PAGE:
The bible, the whiskey bottle and the Gatling gun
His trial for sedition in 1910-11 was not Dhammaloka’s first brush with the law. He had worked his way across the Atlantic, been a hobo across the States and sailed on the trans-Pacific routes … and drew a veil over twenty-five years of his life, in which he presumably learned some of the skills that later made him an effective political activist. We do not know whether he learned these as atheist, Irish republican, labor organiser, anarchist or socialist – late nineteenth-century America was full of radical movements, some of which would have been too ‘hot’ to be associated with even quarter of a century later in British Asia.
Like many a hobo of his day, Dhammaloka had multiple aliases; his tramping days served him well when it came to finding his feet in other countries. He was put under police and intelligence surveillance in today’s Sri Lanka, the subject of a proto-extradition request to Australia, faked his own death and eventually disappeared. But along the way he was a celebrity preacher across rural Burma, took part in transnational Buddhist events in Japan, ran Buddhist schools in Thailand and Singapore, and was also active in present-day Malaysia, India and Bangladesh among others.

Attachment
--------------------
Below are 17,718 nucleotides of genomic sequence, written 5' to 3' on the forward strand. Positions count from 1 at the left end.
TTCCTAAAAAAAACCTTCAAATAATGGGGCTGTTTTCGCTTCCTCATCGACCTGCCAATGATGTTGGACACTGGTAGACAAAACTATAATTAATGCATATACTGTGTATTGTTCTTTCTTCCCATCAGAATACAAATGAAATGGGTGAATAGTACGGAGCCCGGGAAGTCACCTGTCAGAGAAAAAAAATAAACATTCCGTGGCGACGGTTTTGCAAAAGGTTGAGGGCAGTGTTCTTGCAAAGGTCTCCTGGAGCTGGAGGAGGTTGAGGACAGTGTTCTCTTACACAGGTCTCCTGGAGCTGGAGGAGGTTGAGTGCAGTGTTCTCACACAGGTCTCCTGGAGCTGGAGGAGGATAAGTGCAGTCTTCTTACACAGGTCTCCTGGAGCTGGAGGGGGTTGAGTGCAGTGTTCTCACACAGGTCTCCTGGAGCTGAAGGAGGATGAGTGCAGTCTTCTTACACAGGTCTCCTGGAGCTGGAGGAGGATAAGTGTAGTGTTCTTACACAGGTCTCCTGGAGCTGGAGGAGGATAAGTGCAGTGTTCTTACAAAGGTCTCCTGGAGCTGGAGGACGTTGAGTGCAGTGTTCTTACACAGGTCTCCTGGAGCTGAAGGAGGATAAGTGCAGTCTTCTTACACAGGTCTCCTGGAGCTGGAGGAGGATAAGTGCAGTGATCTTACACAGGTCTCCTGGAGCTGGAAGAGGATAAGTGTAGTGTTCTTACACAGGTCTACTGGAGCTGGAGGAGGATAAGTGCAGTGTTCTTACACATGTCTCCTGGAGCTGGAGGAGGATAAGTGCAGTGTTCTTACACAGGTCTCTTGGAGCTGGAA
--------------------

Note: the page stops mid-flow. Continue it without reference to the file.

With Burma specialist Alicia Turner and Japanologist Brian Bocking, I have spent much of the last ten years tracking him through recently-digitised historical sources that make it possible to uncover fragments of these histories which have been long forgotten in established accounts of the encounter between Buddhism and the west. Five years ago Stephen Batchelor was kind enough to reference our research in After Buddhism; we have now just published Dhammaloka’s biography as The Irish Buddhist: the Forgotten Monk who Faced Down the British Empire.
Dhammaloka’s international activism was possible because he found himself in the midst of a pan-Asian revival of Buddhism, in which it became a key vehicle for peasants and urban educated groups to assert themselves in the modern world and an important tool for political organising. This was also the period which saw a revival of meditation techniques suitable for the laity that was later exported to the west.
Perhaps most importantly, it was what we might now today call a decolonial movement; Dhammaloka’s talks repeatedly highlighted as key elements of colonialism ‘the Bible, the whiskey bottle and the Gatling gun’ – missionary Christianity, cultural destruction and military conquest. The programme he deduced from this ran from the safe (temperance activism) through the controversial (challenging missionaries) to what had to be left implicit (an end to empire).